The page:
I read this on Medium yesterday.
At first I was all in love with how much Philip Kovacs obviously cares for his son and how studied he is on the issue of early childhood education. The guy can pull strings. His concern is for all the kids. Oh look, his boy builds forts and a robot and is eager to discover what happens past the number twelve. And why can't his son, you know, just hang out, become kinder and more courageous and compassionate?
His desire is to have his child's kindergarten teacher instruct on matters of perseverance, impulse control, resiliency, and how to think about thinking.
The letter feels like hot chocolate by a warm fire on a cold winter's night.
A night when I would pull my favorite blanket over my feet and write an open letter to Philip Kovacs.
What you wrote to your son's kindergarten teacher felt good. I loved how you love your son. Not only that, you are obviously well educated and thoughtful. I can only assume you did not receive your schooling in the United States. Finland, maybe? How was the parenting there? How old were you when your Finnic parents suggested that you learn some tavallisia sanoja, because they thought common words would assist you in your attempt to communicate with others? Did you simply speak gibberish till the age of seven? We need to know that because you communicate well, and here in the U.S. we are always trying to do better for our children.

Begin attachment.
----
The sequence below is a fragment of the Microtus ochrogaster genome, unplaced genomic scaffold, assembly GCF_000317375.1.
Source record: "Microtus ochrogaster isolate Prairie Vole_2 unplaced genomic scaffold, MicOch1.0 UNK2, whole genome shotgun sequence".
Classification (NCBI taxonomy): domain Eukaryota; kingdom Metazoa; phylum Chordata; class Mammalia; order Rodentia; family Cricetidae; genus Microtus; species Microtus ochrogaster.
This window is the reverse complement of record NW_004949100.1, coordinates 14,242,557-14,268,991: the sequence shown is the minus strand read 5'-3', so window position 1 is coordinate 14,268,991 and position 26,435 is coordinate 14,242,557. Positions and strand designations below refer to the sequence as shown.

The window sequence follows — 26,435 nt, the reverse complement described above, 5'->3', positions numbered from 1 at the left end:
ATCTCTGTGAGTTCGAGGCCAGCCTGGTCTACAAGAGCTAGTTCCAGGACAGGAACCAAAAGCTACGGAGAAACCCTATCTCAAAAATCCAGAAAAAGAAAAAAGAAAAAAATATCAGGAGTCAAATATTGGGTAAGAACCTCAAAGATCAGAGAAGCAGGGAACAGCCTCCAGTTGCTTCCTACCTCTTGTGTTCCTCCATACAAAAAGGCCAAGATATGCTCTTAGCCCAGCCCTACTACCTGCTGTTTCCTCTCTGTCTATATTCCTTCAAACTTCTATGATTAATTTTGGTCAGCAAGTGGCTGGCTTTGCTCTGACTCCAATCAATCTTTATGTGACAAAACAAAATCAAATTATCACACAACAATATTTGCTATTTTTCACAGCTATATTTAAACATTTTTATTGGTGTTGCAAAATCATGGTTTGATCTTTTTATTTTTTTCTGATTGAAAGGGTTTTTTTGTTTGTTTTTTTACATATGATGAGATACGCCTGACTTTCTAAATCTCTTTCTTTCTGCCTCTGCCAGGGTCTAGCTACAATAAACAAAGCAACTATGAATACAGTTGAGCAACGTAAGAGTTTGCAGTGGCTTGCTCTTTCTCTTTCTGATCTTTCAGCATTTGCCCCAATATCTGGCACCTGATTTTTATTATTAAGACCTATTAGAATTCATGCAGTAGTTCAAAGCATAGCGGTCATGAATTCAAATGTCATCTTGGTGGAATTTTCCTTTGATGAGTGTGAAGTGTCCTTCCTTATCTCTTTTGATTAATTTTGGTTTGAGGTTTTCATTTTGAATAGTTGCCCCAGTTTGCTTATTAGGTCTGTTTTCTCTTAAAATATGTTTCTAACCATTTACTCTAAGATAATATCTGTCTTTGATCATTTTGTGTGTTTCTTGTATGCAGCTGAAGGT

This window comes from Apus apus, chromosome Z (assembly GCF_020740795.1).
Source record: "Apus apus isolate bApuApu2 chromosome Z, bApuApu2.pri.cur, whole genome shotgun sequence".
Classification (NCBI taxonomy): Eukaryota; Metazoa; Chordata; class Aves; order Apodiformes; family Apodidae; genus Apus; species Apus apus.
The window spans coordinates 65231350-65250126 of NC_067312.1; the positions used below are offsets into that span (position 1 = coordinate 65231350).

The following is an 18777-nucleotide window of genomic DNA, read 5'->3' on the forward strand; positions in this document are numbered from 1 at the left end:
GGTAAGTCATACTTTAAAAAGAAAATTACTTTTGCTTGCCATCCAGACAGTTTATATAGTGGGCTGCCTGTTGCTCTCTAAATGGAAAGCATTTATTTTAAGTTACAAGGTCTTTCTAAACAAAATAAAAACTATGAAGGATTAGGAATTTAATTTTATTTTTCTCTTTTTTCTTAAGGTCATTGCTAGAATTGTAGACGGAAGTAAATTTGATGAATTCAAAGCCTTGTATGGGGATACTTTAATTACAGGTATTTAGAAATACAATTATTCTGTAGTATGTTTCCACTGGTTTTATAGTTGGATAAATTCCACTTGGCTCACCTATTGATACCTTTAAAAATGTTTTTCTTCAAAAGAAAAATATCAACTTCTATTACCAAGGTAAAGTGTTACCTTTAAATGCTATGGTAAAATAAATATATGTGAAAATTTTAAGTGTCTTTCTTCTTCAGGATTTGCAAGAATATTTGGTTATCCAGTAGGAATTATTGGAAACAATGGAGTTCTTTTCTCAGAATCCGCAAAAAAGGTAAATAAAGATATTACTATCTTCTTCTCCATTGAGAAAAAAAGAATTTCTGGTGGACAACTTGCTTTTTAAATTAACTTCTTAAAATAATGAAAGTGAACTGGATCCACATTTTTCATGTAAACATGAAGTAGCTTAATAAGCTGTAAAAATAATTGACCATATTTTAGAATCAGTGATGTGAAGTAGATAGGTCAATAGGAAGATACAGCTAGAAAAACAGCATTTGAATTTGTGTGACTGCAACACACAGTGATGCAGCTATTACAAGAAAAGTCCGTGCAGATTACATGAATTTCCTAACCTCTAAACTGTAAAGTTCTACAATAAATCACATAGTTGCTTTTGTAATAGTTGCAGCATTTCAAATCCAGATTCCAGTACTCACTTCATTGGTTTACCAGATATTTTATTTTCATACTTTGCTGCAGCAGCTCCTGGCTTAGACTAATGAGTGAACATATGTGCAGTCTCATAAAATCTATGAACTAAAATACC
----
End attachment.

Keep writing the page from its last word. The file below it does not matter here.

In the USA we are in constant study of how to help our children become better communicators and critical thinkers and leaders and creators. We never want a child to be left behind or cry or go hungry or have to consider he may not be as great a reader as the next guy or girl (don't even get us started about gender and learning).
Your child's teacher put the word kind as a sight word on the list you received, and I do understand that you were too busy to go over this list with him. It is likely that you will have no worries because most American kindergarten teachers I have met are compassionate toward the various special needs of the children in their rooms. And though it will take courage for you to let your baby's hand go, Philip, you are likely to learn how resilient your precious angel is. He will have to think about thinking, possibly control his impulse to run, as he walks into a center of learning (sometimes called a classroom) filled with strangers.
So, with a little perseverance you will allow your child's kindergarten teacher to do what she came and trained to do. Then you'll notice how your child starts teaching you. As the mother of a son who is graduating this December from an American University after a lovely and sometimes not so much study in public education, I will say that somehow, somewhere, someway there came a love of learning and he started teaching me. And not even drinking hot chocolate by a warm fire on a cold winter's night can beat it.
P.S. Don't blink. It all happens way too fast.
Today, again, I am grateful for our teachers.